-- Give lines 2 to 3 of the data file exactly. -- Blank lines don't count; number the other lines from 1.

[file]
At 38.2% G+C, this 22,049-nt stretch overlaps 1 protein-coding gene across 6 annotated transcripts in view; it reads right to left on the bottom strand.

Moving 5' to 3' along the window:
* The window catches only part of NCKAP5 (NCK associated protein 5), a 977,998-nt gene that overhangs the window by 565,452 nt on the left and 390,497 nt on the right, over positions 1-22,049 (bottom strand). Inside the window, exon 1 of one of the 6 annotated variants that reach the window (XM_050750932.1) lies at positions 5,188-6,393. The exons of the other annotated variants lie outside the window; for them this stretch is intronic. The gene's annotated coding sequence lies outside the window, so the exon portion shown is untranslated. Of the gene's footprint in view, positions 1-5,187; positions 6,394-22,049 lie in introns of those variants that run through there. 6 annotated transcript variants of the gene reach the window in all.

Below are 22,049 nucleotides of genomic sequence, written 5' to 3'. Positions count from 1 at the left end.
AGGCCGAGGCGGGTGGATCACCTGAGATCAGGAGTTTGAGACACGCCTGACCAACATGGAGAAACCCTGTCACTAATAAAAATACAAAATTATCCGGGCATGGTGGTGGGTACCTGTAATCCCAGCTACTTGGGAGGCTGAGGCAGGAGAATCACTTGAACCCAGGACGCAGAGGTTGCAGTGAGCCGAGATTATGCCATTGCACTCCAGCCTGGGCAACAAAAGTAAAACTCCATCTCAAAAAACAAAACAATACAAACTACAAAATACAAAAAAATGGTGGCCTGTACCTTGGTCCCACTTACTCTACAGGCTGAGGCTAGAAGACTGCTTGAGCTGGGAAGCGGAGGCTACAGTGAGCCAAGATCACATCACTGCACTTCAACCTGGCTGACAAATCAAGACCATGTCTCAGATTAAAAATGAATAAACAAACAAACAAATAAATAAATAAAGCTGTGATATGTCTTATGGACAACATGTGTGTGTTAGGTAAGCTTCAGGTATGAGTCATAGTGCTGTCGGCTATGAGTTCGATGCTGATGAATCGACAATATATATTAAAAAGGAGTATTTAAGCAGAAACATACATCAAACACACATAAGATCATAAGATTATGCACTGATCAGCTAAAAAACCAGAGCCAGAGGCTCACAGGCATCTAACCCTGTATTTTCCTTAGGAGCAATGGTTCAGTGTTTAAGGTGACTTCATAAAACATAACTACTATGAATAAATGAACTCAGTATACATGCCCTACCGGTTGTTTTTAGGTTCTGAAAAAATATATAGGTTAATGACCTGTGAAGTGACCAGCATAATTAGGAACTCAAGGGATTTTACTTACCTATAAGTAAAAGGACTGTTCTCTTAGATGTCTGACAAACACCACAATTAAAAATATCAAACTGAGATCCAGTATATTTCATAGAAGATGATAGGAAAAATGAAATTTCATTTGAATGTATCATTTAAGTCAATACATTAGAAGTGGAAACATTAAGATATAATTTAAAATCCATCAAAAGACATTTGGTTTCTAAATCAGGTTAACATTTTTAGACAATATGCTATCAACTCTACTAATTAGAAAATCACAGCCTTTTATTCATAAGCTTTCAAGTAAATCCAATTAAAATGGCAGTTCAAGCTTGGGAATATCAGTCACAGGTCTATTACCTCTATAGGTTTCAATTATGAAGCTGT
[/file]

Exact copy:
Moving 5' to 3' along the window:
* The window catches only part of NCKAP5 (NCK associated protein 5), a 977,998-nt gene that overhangs the window by 565,452 nt on the left and 390,497 nt on the right, over positions 1-22,049 (bottom strand). Inside the window, exon 1 of one of the 6 annotated variants that reach the window (XM_050750932.1) lies at positions 5,188-6,393. The exons of the other annotated variants lie outside the window; for them this stretch is intronic. The gene's annotated coding sequence lies outside the window, so the exon portion shown is untranslated. Of the gene's footprint in view, positions 1-5,187; positions 6,394-22,049 lie in introns of those variants that run through there. 6 annotated transcript variants of the gene reach the window in all.